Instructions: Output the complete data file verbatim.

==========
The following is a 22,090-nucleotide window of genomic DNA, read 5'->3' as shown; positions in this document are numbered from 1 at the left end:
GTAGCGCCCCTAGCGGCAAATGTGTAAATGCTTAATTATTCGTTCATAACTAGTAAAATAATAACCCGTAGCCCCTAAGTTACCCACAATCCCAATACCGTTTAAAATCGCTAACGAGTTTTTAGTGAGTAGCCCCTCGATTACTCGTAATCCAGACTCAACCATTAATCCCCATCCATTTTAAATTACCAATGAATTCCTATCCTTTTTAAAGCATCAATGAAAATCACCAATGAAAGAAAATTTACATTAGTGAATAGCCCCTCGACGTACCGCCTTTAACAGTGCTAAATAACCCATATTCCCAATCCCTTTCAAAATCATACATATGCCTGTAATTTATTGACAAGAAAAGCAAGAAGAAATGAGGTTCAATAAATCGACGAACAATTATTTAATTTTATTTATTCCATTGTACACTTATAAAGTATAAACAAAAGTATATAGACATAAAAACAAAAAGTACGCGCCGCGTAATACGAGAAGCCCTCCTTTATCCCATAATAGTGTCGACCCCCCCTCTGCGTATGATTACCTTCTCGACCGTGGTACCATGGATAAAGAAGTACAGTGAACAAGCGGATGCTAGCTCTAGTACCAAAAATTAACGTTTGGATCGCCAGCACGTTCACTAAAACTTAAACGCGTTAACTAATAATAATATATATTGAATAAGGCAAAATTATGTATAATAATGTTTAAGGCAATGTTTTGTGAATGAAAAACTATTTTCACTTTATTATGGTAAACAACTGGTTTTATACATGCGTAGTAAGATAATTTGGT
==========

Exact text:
The following is a 22,090-nucleotide window of genomic DNA, read 5'->3' as shown; positions in this document are numbered from 1 at the left end:
GTAGCGCCCCTAGCGGCAAATGTGTAAATGCTTAATTATTCGTTCATAACTAGTAAAATAATAACCCGTAGCCCCTAAGTTACCCACAATCCCAATACCGTTTAAAATCGCTAACGAGTTTTTAGTGAGTAGCCCCTCGATTACTCGTAATCCAGACTCAACCATTAATCCCCATCCATTTTAAATTACCAATGAATTCCTATCCTTTTTAAAGCATCAATGAAAATCACCAATGAAAGAAAATTTACATTAGTGAATAGCCCCTCGACGTACCGCCTTTAACAGTGCTAAATAACCCATATTCCCAATCCCTTTCAAAATCATACATATGCCTGTAATTTATTGACAAGAAAAGCAAGAAGAAATGAGGTTCAATAAATCGACGAACAATTATTTAATTTTATTTATTCCATTGTACACTTATAAAGTATAAACAAAAGTATATAGACATAAAAACAAAAAGTACGCGCCGCGTAATACGAGAAGCCCTCCTTTATCCCATAATAGTGTCGACCCCCCCTCTGCGTATGATTACCTTCTCGACCGTGGTACCATGGATAAAGAAGTACAGTGAACAAGCGGATGCTAGCTCTAGTACCAAAAATTAACGTTTGGATCGCCAGCACGTTCACTAAAACTTAAACGCGTTAACTAATAATAATATATATTGAATAAGGCAAAATTATGTATAATAATGTTTAAGGCAATGTTTTGTGAATGAAAAACTATTTTCACTTTATTATGGTAAACAACTGGTTTTATACATGCGTAGTAAGATAATTTGGT